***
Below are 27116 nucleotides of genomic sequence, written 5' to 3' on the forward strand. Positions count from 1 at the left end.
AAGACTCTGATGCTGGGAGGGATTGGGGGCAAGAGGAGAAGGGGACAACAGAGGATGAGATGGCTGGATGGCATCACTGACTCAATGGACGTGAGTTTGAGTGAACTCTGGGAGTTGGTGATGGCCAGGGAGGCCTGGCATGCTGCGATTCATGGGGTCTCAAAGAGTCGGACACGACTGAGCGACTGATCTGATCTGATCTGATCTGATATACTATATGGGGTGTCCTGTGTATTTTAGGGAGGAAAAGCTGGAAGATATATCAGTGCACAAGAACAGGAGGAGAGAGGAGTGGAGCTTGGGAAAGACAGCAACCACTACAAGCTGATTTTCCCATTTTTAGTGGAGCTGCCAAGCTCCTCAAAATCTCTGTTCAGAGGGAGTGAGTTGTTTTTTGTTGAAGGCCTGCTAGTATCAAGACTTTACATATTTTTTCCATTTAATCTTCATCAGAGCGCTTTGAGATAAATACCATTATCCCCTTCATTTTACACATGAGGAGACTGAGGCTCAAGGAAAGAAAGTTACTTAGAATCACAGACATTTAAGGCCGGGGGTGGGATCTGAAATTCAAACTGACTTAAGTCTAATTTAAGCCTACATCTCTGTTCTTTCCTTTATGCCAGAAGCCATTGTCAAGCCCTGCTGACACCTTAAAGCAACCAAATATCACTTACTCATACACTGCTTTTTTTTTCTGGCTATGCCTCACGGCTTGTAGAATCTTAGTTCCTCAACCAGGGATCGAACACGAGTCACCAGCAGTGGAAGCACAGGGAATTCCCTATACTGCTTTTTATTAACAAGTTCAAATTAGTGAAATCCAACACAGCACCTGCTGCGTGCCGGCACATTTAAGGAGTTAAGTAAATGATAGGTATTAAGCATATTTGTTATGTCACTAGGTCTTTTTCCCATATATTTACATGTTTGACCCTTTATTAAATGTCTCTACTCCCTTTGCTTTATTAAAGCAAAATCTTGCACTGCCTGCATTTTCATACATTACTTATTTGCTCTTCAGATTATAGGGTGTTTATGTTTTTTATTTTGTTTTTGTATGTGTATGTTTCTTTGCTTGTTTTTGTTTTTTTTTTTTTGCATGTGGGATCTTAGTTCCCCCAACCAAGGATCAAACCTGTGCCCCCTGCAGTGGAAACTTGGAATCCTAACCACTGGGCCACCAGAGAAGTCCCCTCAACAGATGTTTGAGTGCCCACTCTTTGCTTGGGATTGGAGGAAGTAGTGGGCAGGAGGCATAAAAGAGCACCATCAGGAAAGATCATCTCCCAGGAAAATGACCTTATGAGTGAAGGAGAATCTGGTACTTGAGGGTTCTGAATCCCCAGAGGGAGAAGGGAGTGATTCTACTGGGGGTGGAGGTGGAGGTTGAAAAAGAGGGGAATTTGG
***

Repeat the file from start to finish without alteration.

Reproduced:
Below are 27116 nucleotides of genomic sequence, written 5' to 3' on the forward strand. Positions count from 1 at the left end.
AAGACTCTGATGCTGGGAGGGATTGGGGGCAAGAGGAGAAGGGGACAACAGAGGATGAGATGGCTGGATGGCATCACTGACTCAATGGACGTGAGTTTGAGTGAACTCTGGGAGTTGGTGATGGCCAGGGAGGCCTGGCATGCTGCGATTCATGGGGTCTCAAAGAGTCGGACACGACTGAGCGACTGATCTGATCTGATCTGATCTGATATACTATATGGGGTGTCCTGTGTATTTTAGGGAGGAAAAGCTGGAAGATATATCAGTGCACAAGAACAGGAGGAGAGAGGAGTGGAGCTTGGGAAAGACAGCAACCACTACAAGCTGATTTTCCCATTTTTAGTGGAGCTGCCAAGCTCCTCAAAATCTCTGTTCAGAGGGAGTGAGTTGTTTTTTGTTGAAGGCCTGCTAGTATCAAGACTTTACATATTTTTTCCATTTAATCTTCATCAGAGCGCTTTGAGATAAATACCATTATCCCCTTCATTTTACACATGAGGAGACTGAGGCTCAAGGAAAGAAAGTTACTTAGAATCACAGACATTTAAGGCCGGGGGTGGGATCTGAAATTCAAACTGACTTAAGTCTAATTTAAGCCTACATCTCTGTTCTTTCCTTTATGCCAGAAGCCATTGTCAAGCCCTGCTGACACCTTAAAGCAACCAAATATCACTTACTCATACACTGCTTTTTTTTTCTGGCTATGCCTCACGGCTTGTAGAATCTTAGTTCCTCAACCAGGGATCGAACACGAGTCACCAGCAGTGGAAGCACAGGGAATTCCCTATACTGCTTTTTATTAACAAGTTCAAATTAGTGAAATCCAACACAGCACCTGCTGCGTGCCGGCACATTTAAGGAGTTAAGTAAATGATAGGTATTAAGCATATTTGTTATGTCACTAGGTCTTTTTCCCATATATTTACATGTTTGACCCTTTATTAAATGTCTCTACTCCCTTTGCTTTATTAAAGCAAAATCTTGCACTGCCTGCATTTTCATACATTACTTATTTGCTCTTCAGATTATAGGGTGTTTATGTTTTTTATTTTGTTTTTGTATGTGTATGTTTCTTTGCTTGTTTTTGTTTTTTTTTTTTTGCATGTGGGATCTTAGTTCCCCCAACCAAGGATCAAACCTGTGCCCCCTGCAGTGGAAACTTGGAATCCTAACCACTGGGCCACCAGAGAAGTCCCCTCAACAGATGTTTGAGTGCCCACTCTTTGCTTGGGATTGGAGGAAGTAGTGGGCAGGAGGCATAAAAGAGCACCATCAGGAAAGATCATCTCCCAGGAAAATGACCTTATGAGTGAAGGAGAATCTGGTACTTGAGGGTTCTGAATCCCCAGAGGGAGAAGGGAGTGATTCTACTGGGGGTGGAGGTGGAGGTTGAAAAAGAGGGGAATTTGG